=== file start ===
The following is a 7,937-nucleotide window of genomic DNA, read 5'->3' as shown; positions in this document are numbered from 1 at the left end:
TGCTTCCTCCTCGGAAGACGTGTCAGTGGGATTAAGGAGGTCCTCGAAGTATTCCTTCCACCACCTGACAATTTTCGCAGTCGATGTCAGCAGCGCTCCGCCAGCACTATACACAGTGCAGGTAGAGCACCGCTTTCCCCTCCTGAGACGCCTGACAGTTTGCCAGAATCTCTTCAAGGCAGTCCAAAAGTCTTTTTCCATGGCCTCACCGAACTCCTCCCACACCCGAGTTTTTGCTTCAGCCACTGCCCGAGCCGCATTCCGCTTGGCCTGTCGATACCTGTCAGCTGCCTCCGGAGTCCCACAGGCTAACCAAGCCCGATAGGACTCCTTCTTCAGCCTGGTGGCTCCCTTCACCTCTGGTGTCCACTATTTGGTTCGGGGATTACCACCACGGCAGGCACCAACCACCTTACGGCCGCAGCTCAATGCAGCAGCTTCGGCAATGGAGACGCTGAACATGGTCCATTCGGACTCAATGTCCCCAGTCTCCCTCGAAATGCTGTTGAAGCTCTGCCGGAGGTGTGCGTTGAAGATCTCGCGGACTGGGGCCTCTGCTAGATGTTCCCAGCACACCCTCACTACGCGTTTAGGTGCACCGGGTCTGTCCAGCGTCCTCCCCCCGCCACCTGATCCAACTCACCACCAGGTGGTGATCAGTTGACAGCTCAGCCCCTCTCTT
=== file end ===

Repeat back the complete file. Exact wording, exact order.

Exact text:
The following is a 7,937-nucleotide window of genomic DNA, read 5'->3' as shown; positions in this document are numbered from 1 at the left end:
TGCTTCCTCCTCGGAAGACGTGTCAGTGGGATTAAGGAGGTCCTCGAAGTATTCCTTCCACCACCTGACAATTTTCGCAGTCGATGTCAGCAGCGCTCCGCCAGCACTATACACAGTGCAGGTAGAGCACCGCTTTCCCCTCCTGAGACGCCTGACAGTTTGCCAGAATCTCTTCAAGGCAGTCCAAAAGTCTTTTTCCATGGCCTCACCGAACTCCTCCCACACCCGAGTTTTTGCTTCAGCCACTGCCCGAGCCGCATTCCGCTTGGCCTGTCGATACCTGTCAGCTGCCTCCGGAGTCCCACAGGCTAACCAAGCCCGATAGGACTCCTTCTTCAGCCTGGTGGCTCCCTTCACCTCTGGTGTCCACTATTTGGTTCGGGGATTACCACCACGGCAGGCACCAACCACCTTACGGCCGCAGCTCAATGCAGCAGCTTCGGCAATGGAGACGCTGAACATGGTCCATTCGGACTCAATGTCCCCAGTCTCCCTCGAAATGCTGTTGAAGCTCTGCCGGAGGTGTGCGTTGAAGATCTCGCGGACTGGGGCCTCTGCTAGATGTTCCCAGCACACCCTCACTACGCGTTTAGGTGCACCGGGTCTGTCCAGCGTCCTCCCCCCGCCACCTGATCCAACTCACCACCAGGTGGTGATCAGTTGACAGCTCAGCCCCTCTCTT